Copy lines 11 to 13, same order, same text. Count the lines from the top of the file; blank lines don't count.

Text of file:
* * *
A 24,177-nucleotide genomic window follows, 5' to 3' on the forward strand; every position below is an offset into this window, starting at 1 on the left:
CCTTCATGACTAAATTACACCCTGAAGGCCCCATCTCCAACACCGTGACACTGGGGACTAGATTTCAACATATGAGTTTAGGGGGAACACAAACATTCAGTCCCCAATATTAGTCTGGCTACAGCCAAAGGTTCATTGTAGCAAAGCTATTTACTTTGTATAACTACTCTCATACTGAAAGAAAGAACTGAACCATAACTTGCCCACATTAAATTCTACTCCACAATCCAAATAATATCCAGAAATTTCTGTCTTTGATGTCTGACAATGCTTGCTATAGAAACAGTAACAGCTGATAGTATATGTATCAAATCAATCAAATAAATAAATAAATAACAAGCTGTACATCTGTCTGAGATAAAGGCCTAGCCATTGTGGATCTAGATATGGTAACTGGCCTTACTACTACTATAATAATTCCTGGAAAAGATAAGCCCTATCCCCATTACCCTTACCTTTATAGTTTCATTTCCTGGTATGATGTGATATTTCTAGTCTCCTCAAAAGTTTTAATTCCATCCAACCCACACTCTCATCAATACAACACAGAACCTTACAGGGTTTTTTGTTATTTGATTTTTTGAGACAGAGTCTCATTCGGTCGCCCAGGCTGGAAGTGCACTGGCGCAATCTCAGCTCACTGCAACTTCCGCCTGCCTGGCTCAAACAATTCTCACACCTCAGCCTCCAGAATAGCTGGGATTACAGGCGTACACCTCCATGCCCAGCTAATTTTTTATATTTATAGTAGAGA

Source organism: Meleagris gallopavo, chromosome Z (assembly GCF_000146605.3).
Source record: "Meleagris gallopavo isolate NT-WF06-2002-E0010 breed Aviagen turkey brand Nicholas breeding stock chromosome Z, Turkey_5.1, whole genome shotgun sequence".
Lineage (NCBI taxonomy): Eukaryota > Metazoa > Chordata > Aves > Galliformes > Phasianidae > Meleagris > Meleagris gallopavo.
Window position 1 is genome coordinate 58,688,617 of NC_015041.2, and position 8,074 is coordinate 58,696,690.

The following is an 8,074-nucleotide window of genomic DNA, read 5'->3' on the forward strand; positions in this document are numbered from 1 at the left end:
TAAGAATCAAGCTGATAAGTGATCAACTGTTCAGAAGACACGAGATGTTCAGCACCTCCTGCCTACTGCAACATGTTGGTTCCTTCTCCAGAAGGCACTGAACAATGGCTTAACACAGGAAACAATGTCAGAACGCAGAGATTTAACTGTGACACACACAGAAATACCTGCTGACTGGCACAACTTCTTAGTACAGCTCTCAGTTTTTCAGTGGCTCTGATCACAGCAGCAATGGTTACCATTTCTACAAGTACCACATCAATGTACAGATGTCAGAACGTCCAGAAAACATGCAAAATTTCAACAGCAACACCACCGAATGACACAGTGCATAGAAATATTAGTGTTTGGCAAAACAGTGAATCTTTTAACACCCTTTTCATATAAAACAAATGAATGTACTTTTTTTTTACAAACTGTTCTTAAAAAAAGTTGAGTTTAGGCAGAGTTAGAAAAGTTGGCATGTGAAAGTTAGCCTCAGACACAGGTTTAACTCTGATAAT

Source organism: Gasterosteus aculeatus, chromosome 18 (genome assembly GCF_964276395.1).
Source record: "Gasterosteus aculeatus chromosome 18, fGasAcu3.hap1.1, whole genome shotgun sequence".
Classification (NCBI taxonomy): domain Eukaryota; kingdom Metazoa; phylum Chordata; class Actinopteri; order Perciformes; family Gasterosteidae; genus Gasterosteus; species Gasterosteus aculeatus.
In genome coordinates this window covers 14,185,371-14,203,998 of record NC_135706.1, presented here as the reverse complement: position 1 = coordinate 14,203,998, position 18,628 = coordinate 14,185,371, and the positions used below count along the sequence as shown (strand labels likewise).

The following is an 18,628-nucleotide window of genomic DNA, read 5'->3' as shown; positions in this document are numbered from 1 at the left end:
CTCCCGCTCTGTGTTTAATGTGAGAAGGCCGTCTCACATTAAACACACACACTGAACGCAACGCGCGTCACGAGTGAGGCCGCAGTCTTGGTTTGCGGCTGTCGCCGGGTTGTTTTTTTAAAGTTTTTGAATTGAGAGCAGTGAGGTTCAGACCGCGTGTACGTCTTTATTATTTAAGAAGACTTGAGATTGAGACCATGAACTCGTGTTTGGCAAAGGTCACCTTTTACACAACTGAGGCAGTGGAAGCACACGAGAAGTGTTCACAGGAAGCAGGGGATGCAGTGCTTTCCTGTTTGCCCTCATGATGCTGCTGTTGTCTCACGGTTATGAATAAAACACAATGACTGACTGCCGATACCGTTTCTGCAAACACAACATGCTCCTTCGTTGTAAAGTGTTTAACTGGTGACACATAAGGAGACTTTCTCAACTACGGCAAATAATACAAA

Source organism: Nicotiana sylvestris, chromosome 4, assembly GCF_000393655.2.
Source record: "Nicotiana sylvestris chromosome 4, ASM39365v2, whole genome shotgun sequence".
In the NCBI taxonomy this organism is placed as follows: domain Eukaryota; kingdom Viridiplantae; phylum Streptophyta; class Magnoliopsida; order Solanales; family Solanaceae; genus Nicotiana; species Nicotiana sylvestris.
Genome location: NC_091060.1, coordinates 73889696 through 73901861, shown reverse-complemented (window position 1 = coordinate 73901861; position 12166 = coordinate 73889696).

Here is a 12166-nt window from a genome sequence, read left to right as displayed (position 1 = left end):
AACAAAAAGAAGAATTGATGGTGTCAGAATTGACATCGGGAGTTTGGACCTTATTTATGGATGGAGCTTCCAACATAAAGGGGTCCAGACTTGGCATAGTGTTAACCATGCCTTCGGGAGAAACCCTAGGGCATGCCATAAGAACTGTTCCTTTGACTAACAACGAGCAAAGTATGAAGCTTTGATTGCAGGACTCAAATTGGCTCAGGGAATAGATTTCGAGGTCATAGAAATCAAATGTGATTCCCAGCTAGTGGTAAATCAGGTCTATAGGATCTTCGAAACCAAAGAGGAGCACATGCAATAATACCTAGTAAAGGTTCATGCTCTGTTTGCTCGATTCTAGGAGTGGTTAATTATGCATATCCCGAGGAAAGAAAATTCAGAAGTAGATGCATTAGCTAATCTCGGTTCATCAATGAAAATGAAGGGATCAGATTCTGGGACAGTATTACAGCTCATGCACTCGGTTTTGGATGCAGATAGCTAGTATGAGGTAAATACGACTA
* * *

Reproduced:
Classification (NCBI taxonomy): domain Eukaryota; kingdom Metazoa; phylum Chordata; class Actinopteri; order Perciformes; family Gasterosteidae; genus Gasterosteus; species Gasterosteus aculeatus.
In genome coordinates this window covers 14,185,371-14,203,998 of record NC_135706.1, presented here as the reverse complement: position 1 = coordinate 14,203,998, position 18,628 = coordinate 14,185,371, and the positions used below count along the sequence as shown (strand labels likewise).

The following is an 18,628-nucleotide window of genomic DNA, read 5'->3' as shown; positions in this document are numbered from 1 at the left end: